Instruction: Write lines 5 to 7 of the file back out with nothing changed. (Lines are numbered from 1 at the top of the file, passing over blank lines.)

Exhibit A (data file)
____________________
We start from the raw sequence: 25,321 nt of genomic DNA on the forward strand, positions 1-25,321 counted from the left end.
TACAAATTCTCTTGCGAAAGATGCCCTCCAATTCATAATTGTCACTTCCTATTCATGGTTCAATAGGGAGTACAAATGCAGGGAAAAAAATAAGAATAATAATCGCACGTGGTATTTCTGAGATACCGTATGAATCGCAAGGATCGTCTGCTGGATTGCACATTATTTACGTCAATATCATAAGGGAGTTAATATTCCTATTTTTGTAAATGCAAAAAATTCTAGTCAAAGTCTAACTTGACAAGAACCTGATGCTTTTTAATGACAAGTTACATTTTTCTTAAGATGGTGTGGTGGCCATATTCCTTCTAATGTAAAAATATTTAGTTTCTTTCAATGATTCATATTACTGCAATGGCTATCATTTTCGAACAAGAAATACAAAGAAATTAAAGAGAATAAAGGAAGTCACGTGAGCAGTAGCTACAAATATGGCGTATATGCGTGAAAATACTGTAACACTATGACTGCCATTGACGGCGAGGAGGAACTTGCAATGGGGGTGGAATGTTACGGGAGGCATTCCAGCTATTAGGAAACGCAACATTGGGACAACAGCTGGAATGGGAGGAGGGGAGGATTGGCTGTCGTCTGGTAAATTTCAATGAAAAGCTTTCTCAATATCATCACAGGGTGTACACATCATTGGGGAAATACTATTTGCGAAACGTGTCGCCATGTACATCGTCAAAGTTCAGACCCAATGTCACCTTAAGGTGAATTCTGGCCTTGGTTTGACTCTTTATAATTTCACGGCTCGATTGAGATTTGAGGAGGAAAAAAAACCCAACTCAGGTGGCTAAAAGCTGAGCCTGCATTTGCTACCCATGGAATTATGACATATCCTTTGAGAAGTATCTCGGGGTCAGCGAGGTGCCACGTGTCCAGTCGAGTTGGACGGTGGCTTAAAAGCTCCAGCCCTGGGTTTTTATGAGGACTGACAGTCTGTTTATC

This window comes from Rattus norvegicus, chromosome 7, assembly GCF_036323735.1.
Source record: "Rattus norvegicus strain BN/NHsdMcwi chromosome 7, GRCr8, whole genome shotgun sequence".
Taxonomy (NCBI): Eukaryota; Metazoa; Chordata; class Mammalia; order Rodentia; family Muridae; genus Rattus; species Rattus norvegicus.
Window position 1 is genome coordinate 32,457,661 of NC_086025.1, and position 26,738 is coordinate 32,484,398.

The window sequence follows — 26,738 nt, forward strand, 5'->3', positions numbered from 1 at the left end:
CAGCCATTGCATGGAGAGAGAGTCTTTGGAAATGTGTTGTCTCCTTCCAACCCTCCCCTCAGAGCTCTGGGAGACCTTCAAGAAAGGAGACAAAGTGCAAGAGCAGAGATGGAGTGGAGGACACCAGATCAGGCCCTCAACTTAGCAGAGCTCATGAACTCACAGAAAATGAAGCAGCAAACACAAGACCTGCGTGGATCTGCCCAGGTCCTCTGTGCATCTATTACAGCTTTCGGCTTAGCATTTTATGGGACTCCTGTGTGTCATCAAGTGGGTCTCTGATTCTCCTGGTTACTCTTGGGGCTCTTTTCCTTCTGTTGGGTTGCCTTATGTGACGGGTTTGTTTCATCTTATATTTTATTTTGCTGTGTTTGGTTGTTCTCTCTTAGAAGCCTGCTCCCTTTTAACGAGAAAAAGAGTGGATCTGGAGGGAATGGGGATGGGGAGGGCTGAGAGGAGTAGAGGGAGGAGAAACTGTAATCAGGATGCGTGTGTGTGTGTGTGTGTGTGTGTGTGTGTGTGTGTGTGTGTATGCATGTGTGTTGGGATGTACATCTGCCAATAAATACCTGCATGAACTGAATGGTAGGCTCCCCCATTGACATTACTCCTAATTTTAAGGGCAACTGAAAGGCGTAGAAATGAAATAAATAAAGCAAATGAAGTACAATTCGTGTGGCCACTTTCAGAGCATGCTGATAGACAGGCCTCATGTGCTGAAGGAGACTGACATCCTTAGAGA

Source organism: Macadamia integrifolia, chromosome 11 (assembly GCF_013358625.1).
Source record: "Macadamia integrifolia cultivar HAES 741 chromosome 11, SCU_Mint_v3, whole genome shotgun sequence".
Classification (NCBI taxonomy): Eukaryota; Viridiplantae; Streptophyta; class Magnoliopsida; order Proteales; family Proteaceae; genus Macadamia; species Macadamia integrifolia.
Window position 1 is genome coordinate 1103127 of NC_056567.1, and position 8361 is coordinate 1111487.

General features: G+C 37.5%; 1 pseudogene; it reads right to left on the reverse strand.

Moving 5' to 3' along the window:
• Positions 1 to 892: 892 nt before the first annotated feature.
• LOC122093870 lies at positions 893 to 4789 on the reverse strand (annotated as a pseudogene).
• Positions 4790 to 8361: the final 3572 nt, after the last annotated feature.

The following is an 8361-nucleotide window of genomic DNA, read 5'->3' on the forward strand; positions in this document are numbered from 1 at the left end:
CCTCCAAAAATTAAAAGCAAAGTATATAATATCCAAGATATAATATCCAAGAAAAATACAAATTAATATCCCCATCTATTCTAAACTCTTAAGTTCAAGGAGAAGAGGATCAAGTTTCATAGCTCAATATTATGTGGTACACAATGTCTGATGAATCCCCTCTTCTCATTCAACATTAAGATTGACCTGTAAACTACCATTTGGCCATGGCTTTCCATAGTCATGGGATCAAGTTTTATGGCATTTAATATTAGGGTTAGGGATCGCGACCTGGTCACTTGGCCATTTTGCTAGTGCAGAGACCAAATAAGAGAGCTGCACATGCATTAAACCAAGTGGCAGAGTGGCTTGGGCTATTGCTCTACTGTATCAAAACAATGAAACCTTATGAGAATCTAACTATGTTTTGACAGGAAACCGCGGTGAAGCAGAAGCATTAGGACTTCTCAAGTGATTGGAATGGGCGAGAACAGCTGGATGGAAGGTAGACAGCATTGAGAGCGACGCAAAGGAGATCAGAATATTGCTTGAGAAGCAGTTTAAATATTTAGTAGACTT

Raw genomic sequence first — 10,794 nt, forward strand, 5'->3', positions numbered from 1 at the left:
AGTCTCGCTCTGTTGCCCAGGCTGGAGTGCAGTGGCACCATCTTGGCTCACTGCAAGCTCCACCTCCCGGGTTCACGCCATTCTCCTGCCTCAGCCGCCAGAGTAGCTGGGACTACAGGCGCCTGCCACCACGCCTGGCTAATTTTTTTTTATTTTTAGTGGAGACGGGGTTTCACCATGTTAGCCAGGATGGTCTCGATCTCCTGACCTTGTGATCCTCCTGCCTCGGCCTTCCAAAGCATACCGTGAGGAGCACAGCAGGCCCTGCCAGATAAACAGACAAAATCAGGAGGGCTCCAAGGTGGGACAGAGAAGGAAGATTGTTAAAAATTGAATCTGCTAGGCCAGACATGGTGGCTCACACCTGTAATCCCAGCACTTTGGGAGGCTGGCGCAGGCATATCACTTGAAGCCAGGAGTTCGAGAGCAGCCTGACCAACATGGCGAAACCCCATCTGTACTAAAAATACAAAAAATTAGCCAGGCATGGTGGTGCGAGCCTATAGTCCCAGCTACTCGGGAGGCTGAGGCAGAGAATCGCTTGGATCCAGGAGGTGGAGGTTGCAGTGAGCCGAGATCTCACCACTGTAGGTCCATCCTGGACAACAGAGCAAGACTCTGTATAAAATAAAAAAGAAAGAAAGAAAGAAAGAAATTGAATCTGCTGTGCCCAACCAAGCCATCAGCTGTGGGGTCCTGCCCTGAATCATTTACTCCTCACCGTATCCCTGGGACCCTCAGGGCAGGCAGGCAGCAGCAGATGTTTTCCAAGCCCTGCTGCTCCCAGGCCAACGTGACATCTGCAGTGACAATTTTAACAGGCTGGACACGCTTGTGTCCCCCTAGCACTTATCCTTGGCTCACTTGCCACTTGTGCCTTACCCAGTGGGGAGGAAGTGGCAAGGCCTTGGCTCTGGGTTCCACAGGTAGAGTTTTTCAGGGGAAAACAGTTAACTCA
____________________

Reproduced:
Taxonomy (NCBI): Eukaryota; Metazoa; Chordata; class Mammalia; order Rodentia; family Muridae; genus Rattus; species Rattus norvegicus.
Window position 1 is genome coordinate 32,457,661 of NC_086025.1, and position 26,738 is coordinate 32,484,398.

The window sequence follows — 26,738 nt, forward strand, 5'->3', positions numbered from 1 at the left end: